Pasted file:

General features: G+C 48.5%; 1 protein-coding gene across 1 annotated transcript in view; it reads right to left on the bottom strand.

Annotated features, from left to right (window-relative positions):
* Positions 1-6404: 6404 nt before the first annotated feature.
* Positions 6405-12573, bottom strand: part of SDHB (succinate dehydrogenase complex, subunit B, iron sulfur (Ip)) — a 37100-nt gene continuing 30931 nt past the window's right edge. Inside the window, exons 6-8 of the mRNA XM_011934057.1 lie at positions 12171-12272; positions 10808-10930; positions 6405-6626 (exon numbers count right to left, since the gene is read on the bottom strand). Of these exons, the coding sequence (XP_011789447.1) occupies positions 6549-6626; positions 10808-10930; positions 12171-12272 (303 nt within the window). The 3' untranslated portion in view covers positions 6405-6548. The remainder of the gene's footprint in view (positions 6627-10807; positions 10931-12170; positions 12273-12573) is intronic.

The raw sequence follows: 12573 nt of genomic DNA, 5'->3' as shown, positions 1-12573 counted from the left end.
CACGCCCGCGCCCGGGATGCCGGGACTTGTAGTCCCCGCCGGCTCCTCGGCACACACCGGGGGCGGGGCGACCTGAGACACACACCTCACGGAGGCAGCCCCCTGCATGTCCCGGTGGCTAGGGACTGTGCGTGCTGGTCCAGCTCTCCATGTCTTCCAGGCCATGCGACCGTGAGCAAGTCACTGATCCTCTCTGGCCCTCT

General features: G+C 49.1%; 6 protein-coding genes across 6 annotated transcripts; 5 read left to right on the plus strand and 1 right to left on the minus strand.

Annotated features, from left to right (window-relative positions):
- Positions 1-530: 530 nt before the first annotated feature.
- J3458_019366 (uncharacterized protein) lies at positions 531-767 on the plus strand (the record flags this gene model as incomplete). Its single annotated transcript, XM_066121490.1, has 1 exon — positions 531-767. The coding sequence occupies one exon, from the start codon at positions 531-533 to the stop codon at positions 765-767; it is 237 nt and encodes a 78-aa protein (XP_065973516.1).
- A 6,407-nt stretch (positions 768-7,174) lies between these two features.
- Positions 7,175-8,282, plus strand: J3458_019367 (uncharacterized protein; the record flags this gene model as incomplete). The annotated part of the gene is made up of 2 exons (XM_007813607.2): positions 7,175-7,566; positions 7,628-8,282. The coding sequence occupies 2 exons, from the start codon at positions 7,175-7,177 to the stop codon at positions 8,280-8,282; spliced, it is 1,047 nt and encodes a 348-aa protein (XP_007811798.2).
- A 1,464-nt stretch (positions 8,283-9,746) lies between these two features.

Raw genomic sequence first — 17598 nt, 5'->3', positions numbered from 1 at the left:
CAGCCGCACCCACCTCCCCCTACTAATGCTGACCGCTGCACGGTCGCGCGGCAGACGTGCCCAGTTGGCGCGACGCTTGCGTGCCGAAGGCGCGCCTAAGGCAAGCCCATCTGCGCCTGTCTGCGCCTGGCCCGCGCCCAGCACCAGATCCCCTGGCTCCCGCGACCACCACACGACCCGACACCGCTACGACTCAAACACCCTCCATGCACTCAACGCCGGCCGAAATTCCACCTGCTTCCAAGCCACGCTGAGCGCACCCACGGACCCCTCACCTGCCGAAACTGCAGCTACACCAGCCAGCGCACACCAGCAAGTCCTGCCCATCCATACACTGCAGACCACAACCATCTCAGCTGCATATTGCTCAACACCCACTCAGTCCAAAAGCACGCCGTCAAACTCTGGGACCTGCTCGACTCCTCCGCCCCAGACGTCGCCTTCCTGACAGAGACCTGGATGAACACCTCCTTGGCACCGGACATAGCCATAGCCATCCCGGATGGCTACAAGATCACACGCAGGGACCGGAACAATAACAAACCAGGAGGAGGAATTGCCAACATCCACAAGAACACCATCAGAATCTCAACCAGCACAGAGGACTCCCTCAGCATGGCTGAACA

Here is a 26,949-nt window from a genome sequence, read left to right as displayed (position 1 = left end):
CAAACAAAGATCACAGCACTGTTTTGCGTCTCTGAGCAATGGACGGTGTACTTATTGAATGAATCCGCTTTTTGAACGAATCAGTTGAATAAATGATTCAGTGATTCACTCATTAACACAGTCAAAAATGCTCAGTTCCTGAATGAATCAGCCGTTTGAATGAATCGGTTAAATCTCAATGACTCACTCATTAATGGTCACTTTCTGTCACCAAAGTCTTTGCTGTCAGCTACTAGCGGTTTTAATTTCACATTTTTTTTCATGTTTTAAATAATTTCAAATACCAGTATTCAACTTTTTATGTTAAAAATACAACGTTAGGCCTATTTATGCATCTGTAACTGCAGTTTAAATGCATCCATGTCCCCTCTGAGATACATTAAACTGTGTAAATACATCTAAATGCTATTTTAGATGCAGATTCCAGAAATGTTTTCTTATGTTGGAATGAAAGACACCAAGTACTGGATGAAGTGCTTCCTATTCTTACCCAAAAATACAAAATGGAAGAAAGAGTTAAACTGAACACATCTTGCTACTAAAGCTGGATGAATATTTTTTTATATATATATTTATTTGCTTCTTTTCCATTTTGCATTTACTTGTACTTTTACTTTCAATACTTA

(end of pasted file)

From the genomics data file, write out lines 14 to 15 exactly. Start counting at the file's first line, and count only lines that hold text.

Raw genomic sequence first — 17598 nt, 5'->3', positions numbered from 1 at the left:
CAGCCGCACCCACCTCCCCCTACTAATGCTGACCGCTGCACGGTCGCGCGGCAGACGTGCCCAGTTGGCGCGACGCTTGCGTGCCGAAGGCGCGCCTAAGGCAAGCCCATCTGCGCCTGTCTGCGCCTGGCCCGCGCCCAGCACCAGATCCCCTGGCTCCCGCGACCACCACACGACCCGACACCGCTACGACTCAAACACCCTCCATGCACTCAACGCCGGCCGAAATTCCACCTGCTTCCAAGCCACGCTGAGCGCACCCACGGACCCCTCACCTGCCGAAACTGCAGCTACACCAGCCAGCGCACACCAGCAAGTCCTGCCCATCCATACACTGCAGACCACAACCATCTCAGCTGCATATTGCTCAACACCCACTCAGTCCAAAAGCACGCCGTCAAACTCTGGGACCTGCTCGACTCCTCCGCCCCAGACGTCGCCTTCCTGACAGAGACCTGGATGAACACCTCCTTGGCACCGGACATAGCCATAGCCATCCCGGATGGCTACAAGATCACACGCAGGGACCGGAACAATAACAAACCAGGAGGAGGAATTGCCAACATCCACAAGAACACCATCAGAATCTCAACCAGCACAGAGGACTCCCTCAGCATGGCTGAACA